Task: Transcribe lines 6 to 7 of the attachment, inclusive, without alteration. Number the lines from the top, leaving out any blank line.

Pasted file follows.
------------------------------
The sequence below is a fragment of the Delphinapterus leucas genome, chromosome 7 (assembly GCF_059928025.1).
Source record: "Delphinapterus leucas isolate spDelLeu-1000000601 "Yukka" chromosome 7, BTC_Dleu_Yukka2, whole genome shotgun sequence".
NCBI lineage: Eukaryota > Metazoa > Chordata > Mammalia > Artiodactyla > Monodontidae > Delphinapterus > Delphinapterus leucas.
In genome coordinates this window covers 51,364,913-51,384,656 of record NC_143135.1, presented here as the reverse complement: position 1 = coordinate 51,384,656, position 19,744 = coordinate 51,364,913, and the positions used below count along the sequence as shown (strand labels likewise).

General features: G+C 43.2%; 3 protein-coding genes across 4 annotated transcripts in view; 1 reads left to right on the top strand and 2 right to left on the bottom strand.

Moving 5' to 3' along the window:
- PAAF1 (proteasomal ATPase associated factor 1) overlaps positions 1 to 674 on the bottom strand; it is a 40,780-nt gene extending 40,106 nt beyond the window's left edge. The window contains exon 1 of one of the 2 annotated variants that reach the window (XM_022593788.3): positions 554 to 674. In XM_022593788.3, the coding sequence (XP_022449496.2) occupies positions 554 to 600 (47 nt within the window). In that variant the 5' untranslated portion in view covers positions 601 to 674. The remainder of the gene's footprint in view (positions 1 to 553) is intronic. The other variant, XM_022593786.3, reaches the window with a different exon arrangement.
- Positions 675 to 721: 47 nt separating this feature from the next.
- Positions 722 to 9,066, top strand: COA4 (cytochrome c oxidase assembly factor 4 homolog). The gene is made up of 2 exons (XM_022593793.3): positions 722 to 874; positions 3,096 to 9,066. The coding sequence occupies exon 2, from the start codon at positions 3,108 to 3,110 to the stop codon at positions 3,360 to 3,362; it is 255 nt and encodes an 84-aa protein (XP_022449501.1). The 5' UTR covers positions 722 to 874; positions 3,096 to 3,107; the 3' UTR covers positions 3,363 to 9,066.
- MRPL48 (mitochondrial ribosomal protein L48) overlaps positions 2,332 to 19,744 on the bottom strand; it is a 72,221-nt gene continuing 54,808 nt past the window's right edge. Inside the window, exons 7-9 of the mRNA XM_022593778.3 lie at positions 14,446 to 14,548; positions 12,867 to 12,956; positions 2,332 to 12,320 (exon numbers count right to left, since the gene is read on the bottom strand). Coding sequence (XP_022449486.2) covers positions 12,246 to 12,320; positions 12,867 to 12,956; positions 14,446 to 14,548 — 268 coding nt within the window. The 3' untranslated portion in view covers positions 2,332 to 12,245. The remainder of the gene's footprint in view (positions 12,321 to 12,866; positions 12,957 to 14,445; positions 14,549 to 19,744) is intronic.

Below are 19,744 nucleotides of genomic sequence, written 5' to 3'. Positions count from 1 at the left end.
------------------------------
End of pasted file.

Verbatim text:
Moving 5' to 3' along the window:
- PAAF1 (proteasomal ATPase associated factor 1) overlaps positions 1 to 674 on the bottom strand; it is a 40,780-nt gene extending 40,106 nt beyond the window's left edge. The window contains exon 1 of one of the 2 annotated variants that reach the window (XM_022593788.3): positions 554 to 674. In XM_022593788.3, the coding sequence (XP_022449496.2) occupies positions 554 to 600 (47 nt within the window). In that variant the 5' untranslated portion in view covers positions 601 to 674. The remainder of the gene's footprint in view (positions 1 to 553) is intronic. The other variant, XM_022593786.3, reaches the window with a different exon arrangement.